An evoked potentials test measures the speed of the messages along your sensory nerves to the brain. Evoked potentials tests are sometimes used in the diagnosis of MS, because they are painless, non-invasive and faster than MRI scans. Although MRI scans are more commonly used, there is still a role for evoked potentials tests, particularly at the earlier stages of MS.
Your brain produces electrical current in response to information that comes in through your senses. This current can be detected on your scalp, using electrodes attached with sticky pads. As damage to the nerves in MS can slow down the transmission of nerve signals, evoked potential tests can indicate nerve pathways that are damaged, even before you notice any clinical symptoms. Delays of as little as 10 milliseconds can indicate that there is damage to the nerve pathway.
The most commonly used test is called visual evoked potentials (VEP), which measures how long it takes the brain to respond to messages sent by the eyes. Your neurologist may also suggest running an auditory evoked potential test which tests your hearing using clicks that you listen to through headphones. Another alternative is a somatosensory evoked potential, which tests your skin sensation using tiny electrical shocks.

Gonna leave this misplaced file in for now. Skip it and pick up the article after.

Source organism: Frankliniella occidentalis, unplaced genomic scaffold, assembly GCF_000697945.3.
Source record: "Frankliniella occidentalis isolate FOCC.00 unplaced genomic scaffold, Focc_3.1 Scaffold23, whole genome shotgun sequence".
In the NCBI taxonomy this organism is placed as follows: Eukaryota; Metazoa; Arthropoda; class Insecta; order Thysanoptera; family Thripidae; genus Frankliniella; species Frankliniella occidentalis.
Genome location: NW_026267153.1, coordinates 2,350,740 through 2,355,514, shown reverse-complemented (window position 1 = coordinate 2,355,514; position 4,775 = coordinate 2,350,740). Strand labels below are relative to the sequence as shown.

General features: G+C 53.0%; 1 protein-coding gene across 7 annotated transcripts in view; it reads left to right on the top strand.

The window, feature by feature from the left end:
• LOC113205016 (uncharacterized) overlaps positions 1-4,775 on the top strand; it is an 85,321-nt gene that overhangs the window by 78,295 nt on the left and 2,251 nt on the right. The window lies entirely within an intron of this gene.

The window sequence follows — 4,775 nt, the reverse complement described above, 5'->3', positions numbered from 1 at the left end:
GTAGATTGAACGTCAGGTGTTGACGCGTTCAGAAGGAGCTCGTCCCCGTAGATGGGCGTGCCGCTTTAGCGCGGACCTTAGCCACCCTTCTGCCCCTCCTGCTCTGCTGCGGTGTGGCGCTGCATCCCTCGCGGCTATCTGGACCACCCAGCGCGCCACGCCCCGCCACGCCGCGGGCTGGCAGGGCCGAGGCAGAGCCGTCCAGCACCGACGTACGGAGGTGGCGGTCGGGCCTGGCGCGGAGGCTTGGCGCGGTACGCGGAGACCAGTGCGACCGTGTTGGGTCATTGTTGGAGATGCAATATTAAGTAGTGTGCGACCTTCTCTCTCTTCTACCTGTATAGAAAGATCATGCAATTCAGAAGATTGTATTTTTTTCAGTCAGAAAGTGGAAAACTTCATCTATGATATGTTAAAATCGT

If you have a VEP test, you will be shown a flashing chessboard pattern on a computer screen. The electrodes on your scalp will detect brain activity, and be synchronised with the changing visual pattern on the screen to detect any delay in responding. You don't have to do anything except stay alert and look at the screen. The test will be repeated for each eye in turn, and the whole process should take around 30-45 minutes.